A spate of recent reports -- in Unstrung, Wireless Week, DigiTimes and at Strategy Analytics -- paint a varied picture of the progress being made in the WiMax sector. The question, it seems, still is when WiMax will happen, not if. But the picture is by no means totally upbeat.
Most insiders think that WiMax and 3G will duke it out for top spot in the wireless broadband realm. Both are making their moves. 3G is being deployed widely by cellular companies, and WiMax is close behind. The WirelessWeek piece cites TeleGeography Research assessments that there are more than 200 WiMax projects around the globe either planned, in trials or launched. Unstrung, in a report on the CTIA show in Orlando, Fla., takes a vendor-level view. And the reality is that there clearly are a lot of manufacturers from big guns such as Motorola and Siemens to small component producers in the fray.
Other reports, however, ran counter to that trend. The Digit Times piece suggests that WiMax momentum is slowing. Specifically, the piece pointed out that Ericsson has suspended its WiMax program in favor of 3G, and Sprint Nextel may be reining in its big project. Strategy Analytics is taking a cautious approach in assessing initial public offerings by Towerstream and Clearwire.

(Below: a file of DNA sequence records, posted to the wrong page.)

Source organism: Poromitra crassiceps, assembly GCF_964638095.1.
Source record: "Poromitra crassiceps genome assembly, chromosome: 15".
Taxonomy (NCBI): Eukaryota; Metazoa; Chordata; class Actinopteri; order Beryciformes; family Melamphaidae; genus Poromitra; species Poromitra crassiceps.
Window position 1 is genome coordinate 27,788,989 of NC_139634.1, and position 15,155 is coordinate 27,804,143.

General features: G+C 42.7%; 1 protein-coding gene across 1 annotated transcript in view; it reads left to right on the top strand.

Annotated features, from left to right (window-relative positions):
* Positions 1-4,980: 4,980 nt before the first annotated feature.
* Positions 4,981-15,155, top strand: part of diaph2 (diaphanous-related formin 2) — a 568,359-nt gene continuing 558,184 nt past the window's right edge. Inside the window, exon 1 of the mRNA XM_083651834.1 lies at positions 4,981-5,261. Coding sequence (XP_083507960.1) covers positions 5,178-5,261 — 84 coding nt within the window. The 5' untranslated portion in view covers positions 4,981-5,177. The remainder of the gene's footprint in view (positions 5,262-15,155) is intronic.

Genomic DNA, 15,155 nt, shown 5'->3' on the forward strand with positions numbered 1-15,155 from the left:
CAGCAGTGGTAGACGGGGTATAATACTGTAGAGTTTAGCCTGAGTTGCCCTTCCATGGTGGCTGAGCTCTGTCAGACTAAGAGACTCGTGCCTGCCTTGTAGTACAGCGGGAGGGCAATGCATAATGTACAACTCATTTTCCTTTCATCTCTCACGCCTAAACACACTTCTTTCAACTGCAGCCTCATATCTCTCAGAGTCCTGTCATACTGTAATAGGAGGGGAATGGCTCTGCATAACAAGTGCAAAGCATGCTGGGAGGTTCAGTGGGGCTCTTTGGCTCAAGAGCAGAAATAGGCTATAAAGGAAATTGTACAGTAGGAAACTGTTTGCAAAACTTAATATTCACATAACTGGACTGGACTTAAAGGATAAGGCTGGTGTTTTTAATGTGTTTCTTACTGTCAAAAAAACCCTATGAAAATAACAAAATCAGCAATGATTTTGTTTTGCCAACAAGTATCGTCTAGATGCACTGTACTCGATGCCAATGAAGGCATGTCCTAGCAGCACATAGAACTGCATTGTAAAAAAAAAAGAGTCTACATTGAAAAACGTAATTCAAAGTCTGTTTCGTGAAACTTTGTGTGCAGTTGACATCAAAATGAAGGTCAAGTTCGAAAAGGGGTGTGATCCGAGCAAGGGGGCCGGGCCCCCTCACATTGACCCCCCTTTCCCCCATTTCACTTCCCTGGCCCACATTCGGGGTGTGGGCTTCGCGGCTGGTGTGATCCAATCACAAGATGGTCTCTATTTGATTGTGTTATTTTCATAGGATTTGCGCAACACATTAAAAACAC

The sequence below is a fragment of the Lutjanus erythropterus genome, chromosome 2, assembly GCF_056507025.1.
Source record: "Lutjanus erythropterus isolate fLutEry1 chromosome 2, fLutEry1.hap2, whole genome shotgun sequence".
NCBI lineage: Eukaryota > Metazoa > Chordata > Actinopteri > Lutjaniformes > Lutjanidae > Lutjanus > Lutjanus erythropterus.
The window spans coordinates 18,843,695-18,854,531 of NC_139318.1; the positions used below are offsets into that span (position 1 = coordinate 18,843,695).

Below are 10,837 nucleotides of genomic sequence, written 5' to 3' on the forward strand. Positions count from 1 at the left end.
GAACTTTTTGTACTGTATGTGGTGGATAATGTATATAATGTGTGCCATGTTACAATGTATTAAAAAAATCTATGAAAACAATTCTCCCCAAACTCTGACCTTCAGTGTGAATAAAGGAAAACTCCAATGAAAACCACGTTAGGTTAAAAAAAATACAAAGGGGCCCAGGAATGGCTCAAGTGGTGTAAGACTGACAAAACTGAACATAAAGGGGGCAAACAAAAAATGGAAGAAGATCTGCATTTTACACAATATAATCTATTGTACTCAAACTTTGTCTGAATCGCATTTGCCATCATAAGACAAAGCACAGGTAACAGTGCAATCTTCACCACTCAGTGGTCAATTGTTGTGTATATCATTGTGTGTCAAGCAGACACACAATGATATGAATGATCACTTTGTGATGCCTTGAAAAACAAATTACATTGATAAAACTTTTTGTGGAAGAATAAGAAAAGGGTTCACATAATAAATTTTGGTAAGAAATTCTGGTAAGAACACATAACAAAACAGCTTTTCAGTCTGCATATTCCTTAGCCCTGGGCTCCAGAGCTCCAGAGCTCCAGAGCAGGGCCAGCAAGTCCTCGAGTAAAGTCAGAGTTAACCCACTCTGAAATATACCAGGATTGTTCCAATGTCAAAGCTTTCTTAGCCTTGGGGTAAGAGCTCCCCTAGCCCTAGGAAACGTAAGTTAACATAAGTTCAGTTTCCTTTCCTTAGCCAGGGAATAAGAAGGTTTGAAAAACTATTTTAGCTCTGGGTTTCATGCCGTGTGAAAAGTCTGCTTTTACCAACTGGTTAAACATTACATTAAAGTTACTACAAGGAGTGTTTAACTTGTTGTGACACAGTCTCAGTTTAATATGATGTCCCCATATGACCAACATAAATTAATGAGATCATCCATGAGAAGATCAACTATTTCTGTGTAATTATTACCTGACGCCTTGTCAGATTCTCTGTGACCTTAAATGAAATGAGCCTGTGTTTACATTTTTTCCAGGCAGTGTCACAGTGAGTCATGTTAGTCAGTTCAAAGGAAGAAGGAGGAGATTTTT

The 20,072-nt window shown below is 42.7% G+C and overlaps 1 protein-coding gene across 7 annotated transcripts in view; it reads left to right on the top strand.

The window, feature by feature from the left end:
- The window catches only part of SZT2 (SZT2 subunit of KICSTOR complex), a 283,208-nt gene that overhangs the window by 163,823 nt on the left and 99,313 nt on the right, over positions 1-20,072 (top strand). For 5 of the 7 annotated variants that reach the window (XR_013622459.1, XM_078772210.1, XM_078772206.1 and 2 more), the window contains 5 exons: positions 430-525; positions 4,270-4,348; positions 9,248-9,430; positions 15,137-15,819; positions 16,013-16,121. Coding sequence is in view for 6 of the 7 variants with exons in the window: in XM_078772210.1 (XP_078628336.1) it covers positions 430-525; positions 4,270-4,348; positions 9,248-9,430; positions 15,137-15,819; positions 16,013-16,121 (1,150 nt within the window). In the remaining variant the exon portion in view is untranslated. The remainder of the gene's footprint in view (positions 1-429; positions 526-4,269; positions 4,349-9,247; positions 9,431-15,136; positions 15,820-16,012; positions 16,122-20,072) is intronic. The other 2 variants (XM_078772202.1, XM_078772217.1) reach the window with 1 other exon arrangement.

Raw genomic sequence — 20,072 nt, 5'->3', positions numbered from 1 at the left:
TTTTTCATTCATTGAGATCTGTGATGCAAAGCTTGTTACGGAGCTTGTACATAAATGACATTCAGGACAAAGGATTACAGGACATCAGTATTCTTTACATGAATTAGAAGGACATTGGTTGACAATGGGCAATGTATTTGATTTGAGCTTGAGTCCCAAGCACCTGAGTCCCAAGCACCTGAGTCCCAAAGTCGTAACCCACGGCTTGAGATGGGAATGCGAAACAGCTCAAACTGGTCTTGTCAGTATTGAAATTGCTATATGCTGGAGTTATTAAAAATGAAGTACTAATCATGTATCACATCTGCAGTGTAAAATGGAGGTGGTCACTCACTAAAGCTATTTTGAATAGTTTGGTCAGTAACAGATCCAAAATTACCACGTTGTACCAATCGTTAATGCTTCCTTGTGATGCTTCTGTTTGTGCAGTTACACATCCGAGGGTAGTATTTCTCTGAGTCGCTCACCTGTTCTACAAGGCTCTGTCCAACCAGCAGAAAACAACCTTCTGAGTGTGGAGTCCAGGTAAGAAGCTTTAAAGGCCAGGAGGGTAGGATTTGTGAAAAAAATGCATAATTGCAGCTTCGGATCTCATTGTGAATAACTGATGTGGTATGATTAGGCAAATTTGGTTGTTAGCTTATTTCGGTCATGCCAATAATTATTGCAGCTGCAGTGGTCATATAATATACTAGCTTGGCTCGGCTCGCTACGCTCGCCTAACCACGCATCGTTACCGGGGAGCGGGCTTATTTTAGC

Regardless of any hiccup that may be occurring, it's clear that WiMax's throughput and range will make it a significant player in the wireless telecom sector. The reality is that all new technologies enter the marketplace in fits and starts. This will be no different. In the case of WiMax, there really are two technologies -- fixed and mobile -- that are moving forward in unison. While it's assumed that WiMax will become a major service provider tool, it appears that the precise speed of the rollout will depend upon the Sprint Nextel rollout, which is clearly the highest profile in the United States and one of the most important in the world.